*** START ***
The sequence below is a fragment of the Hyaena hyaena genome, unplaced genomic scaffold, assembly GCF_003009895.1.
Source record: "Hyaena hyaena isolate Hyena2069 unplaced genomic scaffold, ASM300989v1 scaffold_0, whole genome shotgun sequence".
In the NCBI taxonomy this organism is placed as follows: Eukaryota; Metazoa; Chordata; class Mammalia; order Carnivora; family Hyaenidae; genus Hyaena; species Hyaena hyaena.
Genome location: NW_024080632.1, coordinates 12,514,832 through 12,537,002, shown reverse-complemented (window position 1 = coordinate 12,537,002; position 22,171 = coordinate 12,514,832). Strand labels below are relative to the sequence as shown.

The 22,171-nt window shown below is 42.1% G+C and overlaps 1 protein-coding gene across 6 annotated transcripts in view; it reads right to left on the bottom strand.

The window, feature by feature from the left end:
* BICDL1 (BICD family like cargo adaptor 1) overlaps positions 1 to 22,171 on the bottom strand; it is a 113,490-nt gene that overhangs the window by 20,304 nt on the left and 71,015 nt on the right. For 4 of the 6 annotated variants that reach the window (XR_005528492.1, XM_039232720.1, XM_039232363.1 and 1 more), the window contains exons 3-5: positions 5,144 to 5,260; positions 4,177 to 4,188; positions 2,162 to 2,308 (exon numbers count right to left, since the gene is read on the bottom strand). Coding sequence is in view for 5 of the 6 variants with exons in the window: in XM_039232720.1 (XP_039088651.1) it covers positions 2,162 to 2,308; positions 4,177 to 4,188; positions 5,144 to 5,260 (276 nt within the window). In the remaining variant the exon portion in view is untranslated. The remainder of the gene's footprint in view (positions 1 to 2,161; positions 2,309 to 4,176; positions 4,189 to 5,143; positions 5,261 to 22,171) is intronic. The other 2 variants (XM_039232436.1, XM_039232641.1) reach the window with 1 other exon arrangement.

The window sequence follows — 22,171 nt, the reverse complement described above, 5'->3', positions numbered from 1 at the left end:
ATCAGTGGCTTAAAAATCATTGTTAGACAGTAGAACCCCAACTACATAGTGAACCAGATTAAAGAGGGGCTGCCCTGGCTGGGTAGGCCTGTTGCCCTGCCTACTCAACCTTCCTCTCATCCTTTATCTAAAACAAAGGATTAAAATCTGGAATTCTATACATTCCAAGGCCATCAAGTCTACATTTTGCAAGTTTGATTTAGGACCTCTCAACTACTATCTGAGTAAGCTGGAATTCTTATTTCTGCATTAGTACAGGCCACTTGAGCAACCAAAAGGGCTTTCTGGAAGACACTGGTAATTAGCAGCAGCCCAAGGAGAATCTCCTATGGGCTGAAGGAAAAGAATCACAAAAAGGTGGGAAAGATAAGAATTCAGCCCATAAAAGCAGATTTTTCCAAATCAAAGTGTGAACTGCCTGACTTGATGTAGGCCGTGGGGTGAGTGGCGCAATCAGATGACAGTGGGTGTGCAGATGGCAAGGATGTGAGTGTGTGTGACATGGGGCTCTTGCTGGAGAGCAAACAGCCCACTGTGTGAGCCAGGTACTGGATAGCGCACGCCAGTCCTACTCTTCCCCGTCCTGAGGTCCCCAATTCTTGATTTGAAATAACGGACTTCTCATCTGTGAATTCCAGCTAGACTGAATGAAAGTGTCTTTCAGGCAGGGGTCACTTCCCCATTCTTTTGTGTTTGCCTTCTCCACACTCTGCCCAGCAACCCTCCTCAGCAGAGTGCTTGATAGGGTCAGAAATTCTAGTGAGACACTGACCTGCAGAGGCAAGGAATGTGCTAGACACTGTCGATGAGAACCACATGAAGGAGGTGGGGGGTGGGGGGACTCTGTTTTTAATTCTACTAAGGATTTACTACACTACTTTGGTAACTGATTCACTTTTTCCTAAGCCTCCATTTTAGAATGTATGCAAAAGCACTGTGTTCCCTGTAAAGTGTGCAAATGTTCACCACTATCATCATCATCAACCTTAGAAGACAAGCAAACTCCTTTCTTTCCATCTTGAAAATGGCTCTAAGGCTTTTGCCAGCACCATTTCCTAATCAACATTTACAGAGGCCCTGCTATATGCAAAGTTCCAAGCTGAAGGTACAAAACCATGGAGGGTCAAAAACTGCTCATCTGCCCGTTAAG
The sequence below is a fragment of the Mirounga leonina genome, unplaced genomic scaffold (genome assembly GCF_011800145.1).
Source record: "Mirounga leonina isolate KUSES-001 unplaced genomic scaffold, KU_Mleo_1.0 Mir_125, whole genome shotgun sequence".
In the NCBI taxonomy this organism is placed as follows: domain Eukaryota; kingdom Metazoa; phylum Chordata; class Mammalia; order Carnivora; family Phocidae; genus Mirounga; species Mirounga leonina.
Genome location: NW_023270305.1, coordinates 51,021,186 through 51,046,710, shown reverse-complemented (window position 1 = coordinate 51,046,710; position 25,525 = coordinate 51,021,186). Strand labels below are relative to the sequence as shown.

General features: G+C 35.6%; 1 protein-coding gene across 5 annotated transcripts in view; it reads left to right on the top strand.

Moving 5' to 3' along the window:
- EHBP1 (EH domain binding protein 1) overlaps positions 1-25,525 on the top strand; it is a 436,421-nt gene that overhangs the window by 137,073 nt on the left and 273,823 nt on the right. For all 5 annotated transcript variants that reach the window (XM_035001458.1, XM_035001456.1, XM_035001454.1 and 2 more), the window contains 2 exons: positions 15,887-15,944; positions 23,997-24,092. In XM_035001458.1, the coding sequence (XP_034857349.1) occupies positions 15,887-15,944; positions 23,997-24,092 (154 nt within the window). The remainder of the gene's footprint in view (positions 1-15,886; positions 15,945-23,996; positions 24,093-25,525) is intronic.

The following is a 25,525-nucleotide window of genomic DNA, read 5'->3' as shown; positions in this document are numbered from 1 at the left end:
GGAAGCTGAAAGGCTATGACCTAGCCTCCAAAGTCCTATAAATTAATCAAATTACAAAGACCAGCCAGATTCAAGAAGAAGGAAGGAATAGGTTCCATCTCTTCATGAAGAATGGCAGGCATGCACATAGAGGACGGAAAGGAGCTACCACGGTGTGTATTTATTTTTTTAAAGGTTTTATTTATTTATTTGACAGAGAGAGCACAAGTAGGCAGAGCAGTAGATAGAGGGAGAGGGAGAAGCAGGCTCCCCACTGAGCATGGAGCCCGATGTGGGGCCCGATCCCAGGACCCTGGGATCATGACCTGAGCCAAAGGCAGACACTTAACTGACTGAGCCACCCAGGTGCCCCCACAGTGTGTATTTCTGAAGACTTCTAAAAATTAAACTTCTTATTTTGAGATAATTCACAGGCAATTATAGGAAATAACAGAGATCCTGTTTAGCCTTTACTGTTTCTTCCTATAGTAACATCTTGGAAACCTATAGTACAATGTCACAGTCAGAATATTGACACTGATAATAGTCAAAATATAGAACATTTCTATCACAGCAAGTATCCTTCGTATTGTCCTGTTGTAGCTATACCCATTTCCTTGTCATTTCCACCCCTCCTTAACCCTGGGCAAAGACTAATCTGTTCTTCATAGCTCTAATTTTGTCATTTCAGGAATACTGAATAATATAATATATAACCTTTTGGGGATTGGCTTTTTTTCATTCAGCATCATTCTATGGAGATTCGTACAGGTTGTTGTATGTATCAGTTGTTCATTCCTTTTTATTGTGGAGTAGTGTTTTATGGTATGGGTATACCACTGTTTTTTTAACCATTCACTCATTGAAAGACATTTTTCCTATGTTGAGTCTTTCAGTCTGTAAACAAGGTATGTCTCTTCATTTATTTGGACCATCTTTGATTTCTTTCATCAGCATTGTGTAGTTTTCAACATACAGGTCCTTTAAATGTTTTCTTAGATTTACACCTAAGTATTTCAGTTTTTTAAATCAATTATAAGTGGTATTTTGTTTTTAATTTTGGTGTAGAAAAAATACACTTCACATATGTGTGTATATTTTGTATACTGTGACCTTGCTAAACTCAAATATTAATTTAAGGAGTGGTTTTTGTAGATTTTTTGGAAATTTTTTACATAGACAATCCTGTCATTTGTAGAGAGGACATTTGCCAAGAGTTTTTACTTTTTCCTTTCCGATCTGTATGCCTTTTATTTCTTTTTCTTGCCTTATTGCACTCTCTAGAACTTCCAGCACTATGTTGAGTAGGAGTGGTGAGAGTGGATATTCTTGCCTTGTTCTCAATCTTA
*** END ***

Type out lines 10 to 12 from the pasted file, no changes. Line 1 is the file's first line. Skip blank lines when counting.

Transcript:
The sequence below is a fragment of the Mirounga leonina genome, unplaced genomic scaffold (genome assembly GCF_011800145.1).
Source record: "Mirounga leonina isolate KUSES-001 unplaced genomic scaffold, KU_Mleo_1.0 Mir_125, whole genome shotgun sequence".
In the NCBI taxonomy this organism is placed as follows: domain Eukaryota; kingdom Metazoa; phylum Chordata; class Mammalia; order Carnivora; family Phocidae; genus Mirounga; species Mirounga leonina.